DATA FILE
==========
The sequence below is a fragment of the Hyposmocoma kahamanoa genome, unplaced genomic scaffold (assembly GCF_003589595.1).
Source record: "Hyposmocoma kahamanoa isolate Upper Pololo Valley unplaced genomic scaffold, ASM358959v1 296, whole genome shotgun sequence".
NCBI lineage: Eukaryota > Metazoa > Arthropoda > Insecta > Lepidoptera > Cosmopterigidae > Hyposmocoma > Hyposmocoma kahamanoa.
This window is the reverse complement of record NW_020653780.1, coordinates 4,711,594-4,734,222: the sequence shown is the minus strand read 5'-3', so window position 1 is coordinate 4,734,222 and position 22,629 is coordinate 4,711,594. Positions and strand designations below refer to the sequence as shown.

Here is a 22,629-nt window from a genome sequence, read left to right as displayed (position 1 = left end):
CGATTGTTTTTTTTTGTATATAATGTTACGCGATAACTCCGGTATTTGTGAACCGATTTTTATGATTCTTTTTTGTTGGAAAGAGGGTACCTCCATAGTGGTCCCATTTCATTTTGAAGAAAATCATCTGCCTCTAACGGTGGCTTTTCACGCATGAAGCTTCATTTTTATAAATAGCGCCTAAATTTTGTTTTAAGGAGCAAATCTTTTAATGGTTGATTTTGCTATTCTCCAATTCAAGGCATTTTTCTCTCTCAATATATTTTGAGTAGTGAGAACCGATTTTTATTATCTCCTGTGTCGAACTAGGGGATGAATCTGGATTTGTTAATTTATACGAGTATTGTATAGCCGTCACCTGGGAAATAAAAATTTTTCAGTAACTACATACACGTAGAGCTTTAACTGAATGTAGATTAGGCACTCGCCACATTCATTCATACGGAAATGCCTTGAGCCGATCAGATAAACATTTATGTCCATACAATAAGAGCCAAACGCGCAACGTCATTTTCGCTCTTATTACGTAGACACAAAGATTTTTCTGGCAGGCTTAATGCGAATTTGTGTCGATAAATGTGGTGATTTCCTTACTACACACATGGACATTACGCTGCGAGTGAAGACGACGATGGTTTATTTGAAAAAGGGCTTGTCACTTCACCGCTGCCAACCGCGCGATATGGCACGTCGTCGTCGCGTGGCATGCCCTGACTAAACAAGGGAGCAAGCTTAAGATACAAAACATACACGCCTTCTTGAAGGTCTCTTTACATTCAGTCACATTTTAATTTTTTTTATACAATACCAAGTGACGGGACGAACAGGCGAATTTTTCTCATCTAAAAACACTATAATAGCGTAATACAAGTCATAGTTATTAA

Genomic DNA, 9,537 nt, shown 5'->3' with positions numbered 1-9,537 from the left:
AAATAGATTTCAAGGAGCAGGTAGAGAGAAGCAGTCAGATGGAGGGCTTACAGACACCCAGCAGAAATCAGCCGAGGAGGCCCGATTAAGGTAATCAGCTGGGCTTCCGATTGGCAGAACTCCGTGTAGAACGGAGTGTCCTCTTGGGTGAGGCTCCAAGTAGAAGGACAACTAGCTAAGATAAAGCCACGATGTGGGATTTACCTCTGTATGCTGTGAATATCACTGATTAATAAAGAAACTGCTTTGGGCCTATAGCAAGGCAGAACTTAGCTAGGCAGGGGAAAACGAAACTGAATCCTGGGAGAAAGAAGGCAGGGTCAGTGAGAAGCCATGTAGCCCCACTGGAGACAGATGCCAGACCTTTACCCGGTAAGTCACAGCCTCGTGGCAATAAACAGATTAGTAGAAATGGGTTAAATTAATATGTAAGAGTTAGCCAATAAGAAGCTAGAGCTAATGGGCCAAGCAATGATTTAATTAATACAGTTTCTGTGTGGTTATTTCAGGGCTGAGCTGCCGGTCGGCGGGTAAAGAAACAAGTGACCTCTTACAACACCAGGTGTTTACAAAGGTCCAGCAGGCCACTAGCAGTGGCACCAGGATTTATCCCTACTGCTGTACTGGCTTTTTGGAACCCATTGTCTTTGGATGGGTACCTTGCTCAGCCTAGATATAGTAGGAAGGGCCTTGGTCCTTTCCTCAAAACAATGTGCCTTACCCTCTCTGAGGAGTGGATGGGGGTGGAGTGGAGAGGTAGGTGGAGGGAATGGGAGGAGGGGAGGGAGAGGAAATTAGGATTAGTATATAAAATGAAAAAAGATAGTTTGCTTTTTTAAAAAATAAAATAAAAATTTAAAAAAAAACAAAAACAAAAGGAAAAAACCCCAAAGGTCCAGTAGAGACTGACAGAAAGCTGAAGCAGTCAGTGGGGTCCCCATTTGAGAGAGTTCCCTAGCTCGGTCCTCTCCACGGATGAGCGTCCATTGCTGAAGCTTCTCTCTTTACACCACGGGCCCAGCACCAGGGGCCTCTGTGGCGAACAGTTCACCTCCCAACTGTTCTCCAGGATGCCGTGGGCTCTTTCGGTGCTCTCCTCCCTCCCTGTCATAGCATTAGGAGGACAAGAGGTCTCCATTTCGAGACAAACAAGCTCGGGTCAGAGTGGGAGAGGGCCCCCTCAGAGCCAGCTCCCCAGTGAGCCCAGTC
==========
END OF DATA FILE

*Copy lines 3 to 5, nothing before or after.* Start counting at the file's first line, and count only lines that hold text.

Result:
NCBI lineage: Eukaryota > Metazoa > Arthropoda > Insecta > Lepidoptera > Cosmopterigidae > Hyposmocoma > Hyposmocoma kahamanoa.
This window is the reverse complement of record NW_020653780.1, coordinates 4,711,594-4,734,222: the sequence shown is the minus strand read 5'-3', so window position 1 is coordinate 4,734,222 and position 22,629 is coordinate 4,711,594. Positions and strand designations below refer to the sequence as shown.

Here is a 22,629-nt window from a genome sequence, read left to right as displayed (position 1 = left end):